In Guyana, young people take the lead in an effort to avoid risky behaviors

Innovative and popular, Youth Can Move the World offers leadership training for young people to help them avoid alcohol and drug abuse, HIV/AIDS, and other social problems.

GEORGETOWN, Guyana — With an empty Coke bottle for a pint of rum and a white plastic chair the only other prop, the skit performed by five young men and women during a recent meeting of the Future Club here told a story that is unfortunately all too familiar in this vibrant South American country.

A husband drinks too much and beats his wife, shouting and swearing at her for failing to have dinner ready on time. Crying and inconsolably depressed after many such episodes, she decides to take her own life. Her planned method is to drink “Gramazone,” the local name for the widely available herbicide Paraquat, which offers a certain if painfully slow death.

However, as performed before an audience of several dozen other young people from every section of this gritty coastal capital one recent day, the young woman's friends intervene, pleading with her not to take her life.

And so the heroine, played by 16-year-old Rayana Jaundoo, triumphantly throws the poison aside. “I have learned I don't care what other people do and what other people say,” she says, breaking character and addressing the audience directly. “I can live a positive life.”

Although a little overplayed, it is a happy ending, just the sort encouraged by the young facilitators of an innovative and highly successful youth leadership training program here, known as Youth Can Move the World (YCMTW).

The program focuses on the prevention of alcohol and drug abuse, suicide, HIV/AIDS, and domestic violence. Since its founding in 1997, YCMTW has offered more than 7,000 Guyanese young people strategies aimed at helping them cope with and avoid such problems.

Its success at reaching youth on the margins has been widely recognized, not only by other youth-oriented NGOs but also by the government-run national university, which has given support to YCMTW. As well, much of its funding has come from international development agencies and, most recently, researchers at the University of Ulster in Northern Ireland have launched a three-year study on the project's methods and accomplishments.

“The project in Guyana is quite innovative,” said Roy McConkey, a professor in the health promotion group at the Institute of Nursing Research at the University of Ulster , who is heading up the study. “They manage to do a remarkable amount of work with very little resources.”

Established by the Varqa Foundation, a Bahá'í-inspired non-governmental organization based here, YCMTW also emphasizes in its training the importance of — and the possibilities for — personal and community transformation. To do that, the project uses a program of spiritual and moral education produced by the Ruhi Institute of Colombia, which draws quite directly on the Bahá'í writings for its motive power.

“From the very beginning of the project, we saw that the only way that genuine change could come about was through community and personal transformation,” said Brian O'Toole, director of YCMTW and chairman of the Varqa Foundation. “We saw that these Bahá'í materials were successful around the world.”

Integrating spiritual values

Observers say the emphasis on spirituality is an important part of the program.

“The approach of integrating spiritual values, including positive community values, makes it a program with a difference,” said Samuel A. Small, director of the Institute of Distance and Continuing Education at the University of Guyana, which provides end-of-training certification to YCMTW graduates.

“In the [other] youth programs that I know of and have participated in, spiritual values are never part of the core of the curriculum, and personally I believe that because of the tremendous problems that are being brought upon young people today, every effort should be made to help them to see that spiritual values are not taught separately in churches, mosques, temples and so on, but that they are really part and parcel of our every day life skills,” said Mr. Small.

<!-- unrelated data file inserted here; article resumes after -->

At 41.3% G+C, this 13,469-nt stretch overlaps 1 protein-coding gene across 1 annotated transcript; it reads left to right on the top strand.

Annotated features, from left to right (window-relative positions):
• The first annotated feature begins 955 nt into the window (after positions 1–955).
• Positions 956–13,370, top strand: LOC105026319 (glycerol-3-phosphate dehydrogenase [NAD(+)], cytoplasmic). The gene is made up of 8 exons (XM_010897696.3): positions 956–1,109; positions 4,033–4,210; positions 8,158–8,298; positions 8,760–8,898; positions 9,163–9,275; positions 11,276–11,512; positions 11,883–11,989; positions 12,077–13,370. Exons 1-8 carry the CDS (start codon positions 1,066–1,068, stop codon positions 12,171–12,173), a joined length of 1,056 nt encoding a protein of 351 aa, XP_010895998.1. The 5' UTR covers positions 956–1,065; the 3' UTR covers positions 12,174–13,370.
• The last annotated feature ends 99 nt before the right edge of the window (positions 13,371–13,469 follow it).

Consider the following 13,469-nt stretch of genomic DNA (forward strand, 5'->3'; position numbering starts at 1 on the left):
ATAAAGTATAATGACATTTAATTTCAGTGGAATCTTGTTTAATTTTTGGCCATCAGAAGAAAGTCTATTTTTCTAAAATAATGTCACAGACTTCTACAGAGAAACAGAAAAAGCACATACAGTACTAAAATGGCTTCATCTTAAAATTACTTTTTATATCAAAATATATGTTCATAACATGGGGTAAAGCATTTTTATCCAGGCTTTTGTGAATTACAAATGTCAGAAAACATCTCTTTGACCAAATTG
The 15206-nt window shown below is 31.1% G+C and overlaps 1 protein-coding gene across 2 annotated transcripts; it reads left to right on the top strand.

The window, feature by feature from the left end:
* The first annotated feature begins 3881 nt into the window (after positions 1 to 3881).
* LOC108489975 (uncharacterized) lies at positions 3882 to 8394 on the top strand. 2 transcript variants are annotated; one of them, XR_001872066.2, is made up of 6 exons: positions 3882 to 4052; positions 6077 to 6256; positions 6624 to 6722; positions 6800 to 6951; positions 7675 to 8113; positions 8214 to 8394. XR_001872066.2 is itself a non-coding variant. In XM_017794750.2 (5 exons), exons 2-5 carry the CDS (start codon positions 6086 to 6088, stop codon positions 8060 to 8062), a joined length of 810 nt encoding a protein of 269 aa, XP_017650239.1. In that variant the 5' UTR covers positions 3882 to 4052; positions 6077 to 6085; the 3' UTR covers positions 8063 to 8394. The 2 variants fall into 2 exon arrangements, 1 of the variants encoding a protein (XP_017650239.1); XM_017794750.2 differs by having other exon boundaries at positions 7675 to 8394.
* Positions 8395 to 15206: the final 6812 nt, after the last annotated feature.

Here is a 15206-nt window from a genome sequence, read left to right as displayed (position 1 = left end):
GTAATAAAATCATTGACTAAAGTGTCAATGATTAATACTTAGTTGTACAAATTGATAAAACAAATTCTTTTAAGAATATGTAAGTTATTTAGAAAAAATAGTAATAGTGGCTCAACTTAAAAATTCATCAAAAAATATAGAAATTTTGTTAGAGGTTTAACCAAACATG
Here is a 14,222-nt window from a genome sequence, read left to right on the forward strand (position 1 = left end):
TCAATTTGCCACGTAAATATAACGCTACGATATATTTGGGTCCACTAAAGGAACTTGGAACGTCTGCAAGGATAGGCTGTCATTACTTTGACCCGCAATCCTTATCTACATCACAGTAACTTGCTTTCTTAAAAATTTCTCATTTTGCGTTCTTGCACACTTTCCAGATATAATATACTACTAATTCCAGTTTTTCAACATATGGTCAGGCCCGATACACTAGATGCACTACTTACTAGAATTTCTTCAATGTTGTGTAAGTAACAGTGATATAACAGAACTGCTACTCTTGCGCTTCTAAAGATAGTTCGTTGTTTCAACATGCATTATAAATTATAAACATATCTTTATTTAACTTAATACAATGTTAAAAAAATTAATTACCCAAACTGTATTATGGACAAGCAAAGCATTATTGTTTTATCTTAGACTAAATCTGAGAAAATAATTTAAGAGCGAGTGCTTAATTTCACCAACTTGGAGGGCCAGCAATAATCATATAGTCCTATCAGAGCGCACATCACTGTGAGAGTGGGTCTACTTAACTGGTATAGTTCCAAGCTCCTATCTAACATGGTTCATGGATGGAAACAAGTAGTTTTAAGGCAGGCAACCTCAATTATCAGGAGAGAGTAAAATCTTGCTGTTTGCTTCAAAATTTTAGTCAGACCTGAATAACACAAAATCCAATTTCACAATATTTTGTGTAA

The social problems addressed by the project are by no means unique to Guyana — but they are nevertheless serious concerns in this beautiful tropical country situated on the southern edge of the Caribbean basin.

After Haiti , Guyana has the highest HIV/AIDS rate in the Caribbean , which is the world's second-most afflicted region after Sub-Saharan Africa, according to the World Health Organization. AIDS has become the leading cause of death for people aged 25-44 in Guyana , according to the WHO.

Domestic violence is also a major problem. According to the International Women's Rights Action Watch, studies of domestic violence in Guyana indicate that between one-third and one-half of all women face incidents of domestic violence. 

And, with high levels of unemployment, alcohol and drug abuse are also major problems in Guyana , although few official statistics are available.

The program, which has received funding from UNICEF, the European Union, and the InterAmerican Development Bank among other agencies, seeks to fight these problems mainly by educating young people about the risks associated with each behavior.

The facilitators' manual, for example, discusses the short and long term effects of alcohol, ranging from poor judgment and lowered inhibitions to cirrhosis of the liver and dependency. It explains clearly how HIV/AIDS is transmitted and discusses a range of protective measures, from less risky types of sex to condom use to abstinence.

The curriculum also promotes the development of social action — such as the protection of the environment — and positive moral values. The section on domestic violence, for example, explains ways in which qualities like honesty, compromise, and forgiveness can improve a relationship.

Spiritual ideas, such as the Golden Rule, are also emphasized, underpinned by quotations from the major world religions.

“It comes out of a Bahá'í framework, but we have enriched it with spiritual insights from Islam, Christianity, and Hinduism,” said Dr. O'Toole, who came to Guyana with his wife, Pamela, 27 years ago from the United Kingdom .

Addressing religious diversity

The incorporation of religious quotations has resonated particularly well in Guyana , said Dr. O'Toole, owing to the distinctive religious diversity of Guyanese society.

Colonized by the Dutch, who introduced African slaves, the country later became a British colony. After a slave revolt and the subsequent abolition of slavery, the British brought in indentured servants from India to work on sugar plantations. At various points, Portuguese and Chinese laborers were also brought in.